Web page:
Without high-quality data providing the right information on the right things at the right time to the right people; designing, monitoring and evaluating effective policies becomes almost impossible. Institutions require bolstering to manage and steer this new shift in development with adequate resources and political will being the key priorities to making this a reality. How will this happen amidst the current challenges facing the continent? Below is an info graphic highlighting some of them.

(Pic Credit: APHRC)

The sparking of  a conversation on harnessing the data revolution for sustainable development marks Kenya’s first step in working towards a global partnership for a data revolution, establishing the country as a leader on the African continent and globally.

Nonetheless, a common challenge facing majority countries in Africa today, Kenya not excluded,  is the lack or inadequacy of fundamental statistics measuring the quality and quantity of taxes and trade, births and deaths, or even growth and poverty.  Add on to this the mis-match in priorities between governments in Africa and the donor community. Governments alike require sub-national data to help guide budgetary and policy decisions while on the other hand external donors often want national level data to make allocation decisions across countries; this priorities have often been misaligned further exacerbating the already existing data gap.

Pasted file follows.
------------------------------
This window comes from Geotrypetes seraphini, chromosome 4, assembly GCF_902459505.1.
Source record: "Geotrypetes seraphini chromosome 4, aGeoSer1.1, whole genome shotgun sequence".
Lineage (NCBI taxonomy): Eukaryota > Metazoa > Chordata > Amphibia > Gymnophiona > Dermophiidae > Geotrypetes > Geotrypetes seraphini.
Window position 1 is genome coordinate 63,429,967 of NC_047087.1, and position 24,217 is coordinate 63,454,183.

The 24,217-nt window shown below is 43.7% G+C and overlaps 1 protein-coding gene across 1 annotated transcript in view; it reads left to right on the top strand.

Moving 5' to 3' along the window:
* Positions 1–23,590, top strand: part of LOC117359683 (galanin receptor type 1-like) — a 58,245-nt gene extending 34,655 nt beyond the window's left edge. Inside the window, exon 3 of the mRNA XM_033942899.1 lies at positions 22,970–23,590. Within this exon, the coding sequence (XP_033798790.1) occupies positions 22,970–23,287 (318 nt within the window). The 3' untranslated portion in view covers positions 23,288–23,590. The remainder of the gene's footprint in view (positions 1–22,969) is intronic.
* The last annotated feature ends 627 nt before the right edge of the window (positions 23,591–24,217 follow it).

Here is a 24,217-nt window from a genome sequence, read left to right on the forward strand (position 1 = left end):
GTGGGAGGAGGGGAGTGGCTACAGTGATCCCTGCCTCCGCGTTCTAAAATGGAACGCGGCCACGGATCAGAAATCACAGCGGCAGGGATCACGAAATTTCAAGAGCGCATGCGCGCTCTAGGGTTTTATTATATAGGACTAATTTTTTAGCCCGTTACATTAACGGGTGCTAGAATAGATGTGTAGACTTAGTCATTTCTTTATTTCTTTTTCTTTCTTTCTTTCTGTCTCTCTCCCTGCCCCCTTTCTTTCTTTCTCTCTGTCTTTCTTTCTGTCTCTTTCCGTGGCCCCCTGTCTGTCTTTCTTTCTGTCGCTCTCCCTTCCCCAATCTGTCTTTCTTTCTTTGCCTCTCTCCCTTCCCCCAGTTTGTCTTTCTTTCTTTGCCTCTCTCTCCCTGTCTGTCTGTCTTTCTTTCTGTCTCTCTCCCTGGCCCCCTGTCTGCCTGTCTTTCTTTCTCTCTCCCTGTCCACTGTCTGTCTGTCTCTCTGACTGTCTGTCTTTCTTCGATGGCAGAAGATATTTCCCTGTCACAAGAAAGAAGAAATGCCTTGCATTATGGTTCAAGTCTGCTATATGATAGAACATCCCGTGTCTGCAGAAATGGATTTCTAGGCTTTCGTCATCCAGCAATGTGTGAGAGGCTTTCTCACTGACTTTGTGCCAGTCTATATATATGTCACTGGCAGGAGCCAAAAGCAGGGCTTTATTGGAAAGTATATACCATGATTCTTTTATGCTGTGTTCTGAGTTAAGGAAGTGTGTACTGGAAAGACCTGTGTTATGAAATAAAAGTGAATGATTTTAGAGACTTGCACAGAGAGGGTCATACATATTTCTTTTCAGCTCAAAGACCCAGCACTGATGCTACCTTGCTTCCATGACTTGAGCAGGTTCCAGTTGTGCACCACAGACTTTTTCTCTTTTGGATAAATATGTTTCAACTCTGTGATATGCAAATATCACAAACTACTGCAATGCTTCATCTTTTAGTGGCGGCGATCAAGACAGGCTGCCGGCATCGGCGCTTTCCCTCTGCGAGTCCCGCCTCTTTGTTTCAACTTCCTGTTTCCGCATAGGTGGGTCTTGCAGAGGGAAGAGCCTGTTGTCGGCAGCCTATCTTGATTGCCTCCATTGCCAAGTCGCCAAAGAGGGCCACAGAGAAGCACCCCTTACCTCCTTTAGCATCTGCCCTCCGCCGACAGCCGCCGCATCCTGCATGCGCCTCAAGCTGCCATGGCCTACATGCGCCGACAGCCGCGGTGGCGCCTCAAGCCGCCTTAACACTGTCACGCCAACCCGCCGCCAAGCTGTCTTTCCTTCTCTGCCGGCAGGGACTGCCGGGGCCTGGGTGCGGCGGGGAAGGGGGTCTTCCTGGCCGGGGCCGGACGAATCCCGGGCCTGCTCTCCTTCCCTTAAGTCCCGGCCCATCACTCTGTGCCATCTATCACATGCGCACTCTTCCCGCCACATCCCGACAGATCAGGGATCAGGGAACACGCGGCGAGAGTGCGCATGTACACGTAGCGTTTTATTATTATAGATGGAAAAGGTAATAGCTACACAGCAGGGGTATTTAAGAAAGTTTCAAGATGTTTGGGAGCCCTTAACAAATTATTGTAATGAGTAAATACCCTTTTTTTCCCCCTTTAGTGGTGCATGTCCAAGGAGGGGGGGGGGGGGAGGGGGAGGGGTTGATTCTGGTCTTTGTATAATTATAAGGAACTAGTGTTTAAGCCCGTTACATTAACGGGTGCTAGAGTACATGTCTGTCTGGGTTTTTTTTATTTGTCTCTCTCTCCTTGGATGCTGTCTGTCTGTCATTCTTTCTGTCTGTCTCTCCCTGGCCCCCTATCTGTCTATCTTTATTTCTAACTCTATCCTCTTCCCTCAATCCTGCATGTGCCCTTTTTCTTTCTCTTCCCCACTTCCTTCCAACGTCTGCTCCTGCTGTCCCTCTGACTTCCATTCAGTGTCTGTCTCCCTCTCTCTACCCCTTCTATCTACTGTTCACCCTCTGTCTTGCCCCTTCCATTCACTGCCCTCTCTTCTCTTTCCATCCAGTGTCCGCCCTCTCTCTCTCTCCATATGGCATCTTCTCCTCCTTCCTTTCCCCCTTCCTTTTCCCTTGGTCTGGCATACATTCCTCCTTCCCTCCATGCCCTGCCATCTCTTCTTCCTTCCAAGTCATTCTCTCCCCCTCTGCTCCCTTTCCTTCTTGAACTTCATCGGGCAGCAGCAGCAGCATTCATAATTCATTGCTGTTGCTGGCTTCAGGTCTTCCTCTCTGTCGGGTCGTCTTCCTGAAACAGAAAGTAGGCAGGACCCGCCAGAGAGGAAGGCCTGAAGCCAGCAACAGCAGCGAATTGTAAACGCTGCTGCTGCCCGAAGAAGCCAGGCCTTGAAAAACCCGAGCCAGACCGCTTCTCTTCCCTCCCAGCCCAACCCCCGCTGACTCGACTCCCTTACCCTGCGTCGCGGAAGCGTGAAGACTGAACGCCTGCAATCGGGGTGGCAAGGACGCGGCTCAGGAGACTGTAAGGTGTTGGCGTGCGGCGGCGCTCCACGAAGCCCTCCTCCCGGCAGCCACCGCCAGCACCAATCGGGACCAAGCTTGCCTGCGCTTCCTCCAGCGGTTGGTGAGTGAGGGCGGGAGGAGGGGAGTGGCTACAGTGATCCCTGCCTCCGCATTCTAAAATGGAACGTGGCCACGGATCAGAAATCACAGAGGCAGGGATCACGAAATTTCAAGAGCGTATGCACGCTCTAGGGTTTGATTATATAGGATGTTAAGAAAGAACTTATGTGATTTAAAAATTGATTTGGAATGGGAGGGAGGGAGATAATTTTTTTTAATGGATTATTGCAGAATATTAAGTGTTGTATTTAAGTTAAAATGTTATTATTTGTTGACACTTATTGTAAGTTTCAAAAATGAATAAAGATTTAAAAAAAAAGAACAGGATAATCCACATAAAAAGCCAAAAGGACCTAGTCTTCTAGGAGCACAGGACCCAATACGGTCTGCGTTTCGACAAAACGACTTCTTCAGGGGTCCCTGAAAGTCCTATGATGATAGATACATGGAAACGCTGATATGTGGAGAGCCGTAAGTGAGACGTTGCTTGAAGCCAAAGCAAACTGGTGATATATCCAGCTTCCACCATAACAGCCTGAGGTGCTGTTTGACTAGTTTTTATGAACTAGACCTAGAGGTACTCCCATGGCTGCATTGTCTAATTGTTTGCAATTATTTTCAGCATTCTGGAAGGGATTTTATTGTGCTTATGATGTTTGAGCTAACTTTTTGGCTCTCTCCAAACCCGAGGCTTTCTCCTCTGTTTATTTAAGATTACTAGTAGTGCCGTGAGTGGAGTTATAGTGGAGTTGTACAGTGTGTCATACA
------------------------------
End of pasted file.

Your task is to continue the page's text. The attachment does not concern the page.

As the deputy president of the Republic of Kenya Hon. William Ruto rightly put it, “the data revolution must not become a struggle between an ancient regime of traditional official statistics and a new big data republique. A worthwhile revolution should develop greater capacity for national statistics offices while fostering integrated and harmonious relations with other data producers. “

As espoused in the Africa Data Consensus, a sustained data revolution is needed to drive social, economic and structural transformation in every African country. Such a revolution will also make it easier to track our countries’ progress towards meeting national and globally agreed sustainable development goals, with a view to leave no one behind. The building blocks for an African data revolution are already in place. National Statistical Offices have long been the backbone of data production and management, producing official statistics and supporting data activities to create accurate and timely data for decision making. However, today’s development challenges and prospects call for a broad data ecosystem that spans the entire value chain driven by national priorities and underpinned by the Fundamental Principles of Official Statistics. This ecosystem must be inclusive of all forms of data – including official and other data – and involve all stakeholders.

*This article by the author was originally posted on www.dataforum.or.ke